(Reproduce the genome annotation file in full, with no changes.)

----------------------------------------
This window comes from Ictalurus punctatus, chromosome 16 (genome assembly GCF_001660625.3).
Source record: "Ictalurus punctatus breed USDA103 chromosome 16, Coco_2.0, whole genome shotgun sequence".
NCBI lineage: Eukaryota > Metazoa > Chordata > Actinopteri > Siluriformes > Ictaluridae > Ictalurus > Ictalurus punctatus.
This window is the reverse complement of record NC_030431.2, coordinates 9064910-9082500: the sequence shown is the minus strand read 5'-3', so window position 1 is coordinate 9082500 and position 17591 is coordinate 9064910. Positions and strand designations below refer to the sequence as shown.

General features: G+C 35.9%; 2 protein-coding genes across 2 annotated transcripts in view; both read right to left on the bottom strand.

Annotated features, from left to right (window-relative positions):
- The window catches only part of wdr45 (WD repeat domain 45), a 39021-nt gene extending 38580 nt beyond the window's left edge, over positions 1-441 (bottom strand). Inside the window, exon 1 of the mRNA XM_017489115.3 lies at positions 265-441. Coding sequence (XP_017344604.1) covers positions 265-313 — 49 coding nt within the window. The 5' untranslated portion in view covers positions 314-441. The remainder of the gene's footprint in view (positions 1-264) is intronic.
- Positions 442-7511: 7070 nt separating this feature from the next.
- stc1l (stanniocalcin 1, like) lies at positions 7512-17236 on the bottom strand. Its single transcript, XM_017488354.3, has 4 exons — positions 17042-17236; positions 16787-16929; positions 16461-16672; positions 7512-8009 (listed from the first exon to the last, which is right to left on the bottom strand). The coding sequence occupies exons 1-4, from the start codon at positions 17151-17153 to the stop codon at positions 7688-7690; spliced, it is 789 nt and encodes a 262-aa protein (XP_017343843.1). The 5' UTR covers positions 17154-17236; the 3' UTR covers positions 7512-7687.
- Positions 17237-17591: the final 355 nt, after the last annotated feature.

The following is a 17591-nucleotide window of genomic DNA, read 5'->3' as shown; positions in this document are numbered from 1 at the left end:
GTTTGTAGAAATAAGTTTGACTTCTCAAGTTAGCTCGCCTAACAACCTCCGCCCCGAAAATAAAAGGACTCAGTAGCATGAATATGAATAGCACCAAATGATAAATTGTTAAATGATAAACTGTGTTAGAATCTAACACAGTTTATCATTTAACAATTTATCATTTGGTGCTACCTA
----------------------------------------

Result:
This window comes from Ictalurus punctatus, chromosome 16 (genome assembly GCF_001660625.3).
Source record: "Ictalurus punctatus breed USDA103 chromosome 16, Coco_2.0, whole genome shotgun sequence".
NCBI lineage: Eukaryota > Metazoa > Chordata > Actinopteri > Siluriformes > Ictaluridae > Ictalurus > Ictalurus punctatus.
This window is the reverse complement of record NC_030431.2, coordinates 9064910-9082500: the sequence shown is the minus strand read 5'-3', so window position 1 is coordinate 9082500 and position 17591 is coordinate 9064910. Positions and strand designations below refer to the sequence as shown.

General features: G+C 35.9%; 2 protein-coding genes across 2 annotated transcripts in view; both read right to left on the bottom strand.

Annotated features, from left to right (window-relative positions):
- The window catches only part of wdr45 (WD repeat domain 45), a 39021-nt gene extending 38580 nt beyond the window's left edge, over positions 1-441 (bottom strand). Inside the window, exon 1 of the mRNA XM_017489115.3 lies at positions 265-441. Coding sequence (XP_017344604.1) covers positions 265-313 — 49 coding nt within the window. The 5' untranslated portion in view covers positions 314-441. The remainder of the gene's footprint in view (positions 1-264) is intronic.
- Positions 442-7511: 7070 nt separating this feature from the next.
- stc1l (stanniocalcin 1, like) lies at positions 7512-17236 on the bottom strand. Its single transcript, XM_017488354.3, has 4 exons — positions 17042-17236; positions 16787-16929; positions 16461-16672; positions 7512-8009 (listed from the first exon to the last, which is right to left on the bottom strand). The coding sequence occupies exons 1-4, from the start codon at positions 17151-17153 to the stop codon at positions 7688-7690; spliced, it is 789 nt and encodes a 262-aa protein (XP_017343843.1). The 5' UTR covers positions 17154-17236; the 3' UTR covers positions 7512-7687.
- Positions 17237-17591: the final 355 nt, after the last annotated feature.

The following is a 17591-nucleotide window of genomic DNA, read 5'->3' as shown; positions in this document are numbered from 1 at the left end:
GTTTGTAGAAATAAGTTTGACTTCTCAAGTTAGCTCGCCTAACAACCTCCGCCCCGAAAATAAAAGGACTCAGTAGCATGAATATGAATAGCACCAAATGATAAATTGTTAAATGATAAACTGTGTTAGAATCTAACACAGTTTATCATTTAACAATTTATCATTTGGTGCTACCTA